A Mental Health Check-In
Cultivating our health - physical and mental - requires additional attention this year.
Says WHO: “This year’s World Mental Health Day, on 10 October, comes at a time when our daily lives have changed considerably as a result of the COVID-19 pandemic. The past months have brought many challenges: for health-care workers, providing care in difficult circumstances, going to work fearful of bringing COVID-19 home with them; for students, adapting to taking classes from home, with little contact with teachers and friends, and anxious about their futures; for workers whose livelihoods are threatened; for the vast number of people caught in poverty or in fragile humanitarian settings with extremely limited protection from COVID-19; and for people with mental health conditions, many experiencing even greater social isolation than before. And this is to say nothing of managing the grief of losing a loved one, sometimes without being able to say goodbye.”
In the spirit of coping and even thriving in what has proved to be a very different year, here are three acts we likely have larger capacity for this year. Carpe diem!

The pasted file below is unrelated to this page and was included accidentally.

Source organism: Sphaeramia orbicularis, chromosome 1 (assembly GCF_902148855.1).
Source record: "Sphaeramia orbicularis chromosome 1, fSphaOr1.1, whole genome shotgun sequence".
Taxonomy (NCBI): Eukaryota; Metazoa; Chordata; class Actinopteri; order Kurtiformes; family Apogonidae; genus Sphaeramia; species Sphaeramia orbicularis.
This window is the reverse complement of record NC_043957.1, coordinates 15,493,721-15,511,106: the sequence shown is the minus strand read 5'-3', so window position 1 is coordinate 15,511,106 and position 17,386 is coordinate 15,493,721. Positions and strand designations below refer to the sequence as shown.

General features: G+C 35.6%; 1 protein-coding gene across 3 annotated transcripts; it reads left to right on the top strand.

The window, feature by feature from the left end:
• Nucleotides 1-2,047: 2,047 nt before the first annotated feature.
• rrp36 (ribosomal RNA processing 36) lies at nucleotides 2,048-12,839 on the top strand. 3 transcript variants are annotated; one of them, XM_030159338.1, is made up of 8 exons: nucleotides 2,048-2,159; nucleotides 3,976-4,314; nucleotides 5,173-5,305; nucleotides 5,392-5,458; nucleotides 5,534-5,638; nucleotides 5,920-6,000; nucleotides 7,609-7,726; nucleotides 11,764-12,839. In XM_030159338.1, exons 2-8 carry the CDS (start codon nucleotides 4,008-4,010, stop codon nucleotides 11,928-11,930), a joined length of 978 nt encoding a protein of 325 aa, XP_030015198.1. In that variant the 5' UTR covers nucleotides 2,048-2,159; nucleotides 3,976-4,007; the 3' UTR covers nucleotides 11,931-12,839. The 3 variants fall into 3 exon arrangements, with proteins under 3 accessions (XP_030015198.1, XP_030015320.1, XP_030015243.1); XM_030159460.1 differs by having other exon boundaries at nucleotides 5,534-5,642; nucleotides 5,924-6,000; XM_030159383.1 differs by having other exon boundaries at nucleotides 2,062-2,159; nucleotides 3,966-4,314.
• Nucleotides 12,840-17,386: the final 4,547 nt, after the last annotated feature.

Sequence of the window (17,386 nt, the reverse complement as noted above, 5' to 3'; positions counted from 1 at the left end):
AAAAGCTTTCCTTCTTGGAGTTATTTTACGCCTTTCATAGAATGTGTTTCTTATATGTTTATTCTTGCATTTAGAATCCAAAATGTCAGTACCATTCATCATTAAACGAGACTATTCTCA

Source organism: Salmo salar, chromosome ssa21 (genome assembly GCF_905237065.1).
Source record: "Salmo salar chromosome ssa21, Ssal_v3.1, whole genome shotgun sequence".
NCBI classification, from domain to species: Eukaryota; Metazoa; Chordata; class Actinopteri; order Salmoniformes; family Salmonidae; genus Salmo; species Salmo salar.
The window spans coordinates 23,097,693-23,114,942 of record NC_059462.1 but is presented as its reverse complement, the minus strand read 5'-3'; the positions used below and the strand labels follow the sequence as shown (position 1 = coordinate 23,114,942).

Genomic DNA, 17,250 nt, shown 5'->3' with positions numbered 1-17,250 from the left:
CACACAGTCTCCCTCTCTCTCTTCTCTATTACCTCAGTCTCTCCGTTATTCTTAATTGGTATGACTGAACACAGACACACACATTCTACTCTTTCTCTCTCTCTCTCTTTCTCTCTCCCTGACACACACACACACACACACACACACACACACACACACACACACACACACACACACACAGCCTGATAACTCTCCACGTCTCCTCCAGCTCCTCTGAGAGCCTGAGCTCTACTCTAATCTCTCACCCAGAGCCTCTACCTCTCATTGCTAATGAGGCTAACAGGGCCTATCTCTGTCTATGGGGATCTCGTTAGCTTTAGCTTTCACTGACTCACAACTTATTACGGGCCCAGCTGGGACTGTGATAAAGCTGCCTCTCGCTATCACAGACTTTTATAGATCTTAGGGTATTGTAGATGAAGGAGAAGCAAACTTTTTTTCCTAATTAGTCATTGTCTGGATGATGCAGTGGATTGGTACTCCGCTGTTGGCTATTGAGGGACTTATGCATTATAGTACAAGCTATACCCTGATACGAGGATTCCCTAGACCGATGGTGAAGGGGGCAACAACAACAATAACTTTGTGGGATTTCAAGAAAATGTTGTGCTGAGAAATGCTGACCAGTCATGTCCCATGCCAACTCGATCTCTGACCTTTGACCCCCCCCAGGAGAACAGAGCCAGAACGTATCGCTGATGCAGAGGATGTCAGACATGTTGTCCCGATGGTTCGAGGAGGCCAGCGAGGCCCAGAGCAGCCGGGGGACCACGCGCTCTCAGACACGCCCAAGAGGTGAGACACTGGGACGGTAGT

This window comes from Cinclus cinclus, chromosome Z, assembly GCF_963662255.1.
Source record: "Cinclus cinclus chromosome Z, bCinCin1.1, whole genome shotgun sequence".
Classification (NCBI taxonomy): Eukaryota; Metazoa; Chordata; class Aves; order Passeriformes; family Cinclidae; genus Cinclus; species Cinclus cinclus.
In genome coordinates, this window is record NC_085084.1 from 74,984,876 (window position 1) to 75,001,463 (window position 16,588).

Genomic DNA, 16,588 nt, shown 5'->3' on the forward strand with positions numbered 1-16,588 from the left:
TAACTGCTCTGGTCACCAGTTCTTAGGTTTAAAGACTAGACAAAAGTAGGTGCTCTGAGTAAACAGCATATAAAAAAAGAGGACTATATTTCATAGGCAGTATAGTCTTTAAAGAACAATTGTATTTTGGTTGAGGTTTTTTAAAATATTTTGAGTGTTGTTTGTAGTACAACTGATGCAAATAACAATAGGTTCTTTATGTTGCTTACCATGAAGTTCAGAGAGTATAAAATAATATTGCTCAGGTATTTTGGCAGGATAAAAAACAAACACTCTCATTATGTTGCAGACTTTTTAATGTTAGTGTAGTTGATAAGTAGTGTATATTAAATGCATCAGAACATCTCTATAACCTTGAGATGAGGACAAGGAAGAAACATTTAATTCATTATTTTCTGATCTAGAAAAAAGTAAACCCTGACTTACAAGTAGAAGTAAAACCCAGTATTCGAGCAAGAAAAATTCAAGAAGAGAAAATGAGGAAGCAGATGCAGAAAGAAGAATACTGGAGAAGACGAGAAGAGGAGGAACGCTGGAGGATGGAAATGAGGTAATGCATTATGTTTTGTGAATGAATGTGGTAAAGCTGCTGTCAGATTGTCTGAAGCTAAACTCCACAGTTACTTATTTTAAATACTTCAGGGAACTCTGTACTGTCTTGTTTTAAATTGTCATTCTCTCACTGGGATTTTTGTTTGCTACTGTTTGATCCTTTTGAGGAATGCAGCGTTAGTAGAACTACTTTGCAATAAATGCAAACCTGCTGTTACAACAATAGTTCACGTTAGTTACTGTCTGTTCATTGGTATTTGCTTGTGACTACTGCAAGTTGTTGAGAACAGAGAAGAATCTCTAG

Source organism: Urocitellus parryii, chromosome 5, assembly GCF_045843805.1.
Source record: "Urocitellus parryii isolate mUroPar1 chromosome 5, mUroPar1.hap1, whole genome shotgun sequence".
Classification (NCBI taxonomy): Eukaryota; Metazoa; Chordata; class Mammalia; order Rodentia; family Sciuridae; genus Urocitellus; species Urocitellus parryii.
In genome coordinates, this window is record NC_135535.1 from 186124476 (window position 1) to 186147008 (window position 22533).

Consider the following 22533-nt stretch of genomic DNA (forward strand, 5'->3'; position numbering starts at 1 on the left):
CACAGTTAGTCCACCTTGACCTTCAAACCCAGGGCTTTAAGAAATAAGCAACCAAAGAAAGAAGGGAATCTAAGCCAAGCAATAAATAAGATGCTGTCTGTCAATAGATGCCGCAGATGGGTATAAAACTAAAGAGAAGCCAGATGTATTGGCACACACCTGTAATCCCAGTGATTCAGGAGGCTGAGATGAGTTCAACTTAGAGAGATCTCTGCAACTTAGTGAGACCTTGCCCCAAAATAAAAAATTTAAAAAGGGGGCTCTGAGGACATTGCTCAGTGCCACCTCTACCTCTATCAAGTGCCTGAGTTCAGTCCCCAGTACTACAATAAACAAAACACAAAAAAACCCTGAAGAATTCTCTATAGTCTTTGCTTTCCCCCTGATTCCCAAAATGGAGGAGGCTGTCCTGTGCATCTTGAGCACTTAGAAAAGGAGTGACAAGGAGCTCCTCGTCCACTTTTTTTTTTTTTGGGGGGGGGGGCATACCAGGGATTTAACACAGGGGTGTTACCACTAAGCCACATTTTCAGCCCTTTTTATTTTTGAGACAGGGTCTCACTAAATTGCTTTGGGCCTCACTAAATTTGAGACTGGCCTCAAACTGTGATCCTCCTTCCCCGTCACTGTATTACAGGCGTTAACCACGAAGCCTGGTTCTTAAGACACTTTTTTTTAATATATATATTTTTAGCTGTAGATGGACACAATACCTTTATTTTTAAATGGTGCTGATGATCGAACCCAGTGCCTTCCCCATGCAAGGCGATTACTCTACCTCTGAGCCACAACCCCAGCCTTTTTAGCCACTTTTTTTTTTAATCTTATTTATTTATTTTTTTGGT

01. Long Walks
It’s been said before but the moment feels especially right. What’s not to love about walking? It’s free, easy to do, and easy on the joints. The physical health benefits are numerous, including lower risk of blood clots (since the calf acts as a venous pump), contracting and pumping blood from the feet and legs back to the heart, reducing the load on the heart.
On the emotional front, walking is a mood lightener, releasing natural pain-killing endorphins to the body. Studies have also found that women, ages 50 to 75, who took one-hour morning walks, were more likely to relieve insomnia than women who didn’t walk. When’s the last time you came back from a walk in a worse mood than when you started off?
The kicker? A slow down in mental decline. A study of 6,000 women, ages 65 and older, performed by researchers at the University of California, San Francisco, found that age-related memory decline was lower in those who walked more. The women walking 2.5 miles per day had a 17% decline in memory, as opposed to a 25% decline in women who walked less than a half-mile per week. Grab a mask, your headphones and go! (Source: Arthritis Foundation)